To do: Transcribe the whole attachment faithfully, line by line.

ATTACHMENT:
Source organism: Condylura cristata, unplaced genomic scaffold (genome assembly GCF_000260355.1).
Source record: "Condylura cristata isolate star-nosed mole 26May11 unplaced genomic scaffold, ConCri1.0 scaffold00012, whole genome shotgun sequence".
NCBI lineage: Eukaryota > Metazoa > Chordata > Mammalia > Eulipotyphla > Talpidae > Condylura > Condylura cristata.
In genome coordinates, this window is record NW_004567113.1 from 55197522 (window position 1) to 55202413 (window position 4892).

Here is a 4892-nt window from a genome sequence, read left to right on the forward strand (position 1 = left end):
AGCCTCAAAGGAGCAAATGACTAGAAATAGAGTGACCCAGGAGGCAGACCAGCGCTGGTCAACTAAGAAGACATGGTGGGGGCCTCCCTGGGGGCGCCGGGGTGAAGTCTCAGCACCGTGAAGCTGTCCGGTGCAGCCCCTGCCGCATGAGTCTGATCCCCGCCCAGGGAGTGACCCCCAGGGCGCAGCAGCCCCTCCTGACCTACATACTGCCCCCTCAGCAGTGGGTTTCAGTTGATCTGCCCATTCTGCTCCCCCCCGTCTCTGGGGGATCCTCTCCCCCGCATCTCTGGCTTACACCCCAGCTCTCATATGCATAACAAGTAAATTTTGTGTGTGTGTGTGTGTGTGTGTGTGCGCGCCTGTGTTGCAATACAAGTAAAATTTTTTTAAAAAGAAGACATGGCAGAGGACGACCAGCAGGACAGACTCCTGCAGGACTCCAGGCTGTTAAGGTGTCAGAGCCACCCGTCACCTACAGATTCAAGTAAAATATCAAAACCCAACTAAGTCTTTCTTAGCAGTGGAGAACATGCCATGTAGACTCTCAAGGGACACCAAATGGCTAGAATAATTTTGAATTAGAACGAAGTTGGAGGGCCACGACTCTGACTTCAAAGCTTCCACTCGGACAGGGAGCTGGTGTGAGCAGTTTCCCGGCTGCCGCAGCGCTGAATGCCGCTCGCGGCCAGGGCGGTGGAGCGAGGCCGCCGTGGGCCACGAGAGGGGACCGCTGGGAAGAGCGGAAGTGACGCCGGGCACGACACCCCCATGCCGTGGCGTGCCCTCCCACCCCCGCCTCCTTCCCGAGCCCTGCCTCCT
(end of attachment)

Source organism: Condylura cristata, unplaced genomic scaffold (genome assembly GCF_000260355.1).
Source record: "Condylura cristata isolate star-nosed mole 26May11 unplaced genomic scaffold, ConCri1.0 scaffold00012, whole genome shotgun sequence".
NCBI lineage: Eukaryota > Metazoa > Chordata > Mammalia > Eulipotyphla > Talpidae > Condylura > Condylura cristata.
In genome coordinates, this window is record NW_004567113.1 from 55197522 (window position 1) to 55202413 (window position 4892).

Here is a 4892-nt window from a genome sequence, read left to right on the forward strand (position 1 = left end):
AGCCTCAAAGGAGCAAATGACTAGAAATAGAGTGACCCAGGAGGCAGACCAGCGCTGGTCAACTAAGAAGACATGGTGGGGGCCTCCCTGGGGGCGCCGGGGTGAAGTCTCAGCACCGTGAAGCTGTCCGGTGCAGCCCCTGCCGCATGAGTCTGATCCCCGCCCAGGGAGTGACCCCCAGGGCGCAGCAGCCCCTCCTGACCTACATACTGCCCCCTCAGCAGTGGGTTTCAGTTGATCTGCCCATTCTGCTCCCCCCCGTCTCTGGGGGATCCTCTCCCCCGCATCTCTGGCTTACACCCCAGCTCTCATATGCATAACAAGTAAATTTTGTGTGTGTGTGTGTGTGTGTGTGTGCGCGCCTGTGTTGCAATACAAGTAAAATTTTTTTAAAAAGAAGACATGGCAGAGGACGACCAGCAGGACAGACTCCTGCAGGACTCCAGGCTGTTAAGGTGTCAGAGCCACCCGTCACCTACAGATTCAAGTAAAATATCAAAACCCAACTAAGTCTTTCTTAGCAGTGGAGAACATGCCATGTAGACTCTCAAGGGACACCAAATGGCTAGAATAATTTTGAATTAGAACGAAGTTGGAGGGCCACGACTCTGACTTCAAAGCTTCCACTCGGACAGGGAGCTGGTGTGAGCAGTTTCCCGGCTGCCGCAGCGCTGAATGCCGCTCGCGGCCAGGGCGGTGGAGCGAGGCCGCCGTGGGCCACGAGAGGGGACCGCTGGGAAGAGCGGAAGTGACGCCGGGCACGACACCCCCATGCCGTGGCGTGCCCTCCCACCCCCGCCTCCTTCCCGAGCCCTGCCTCCT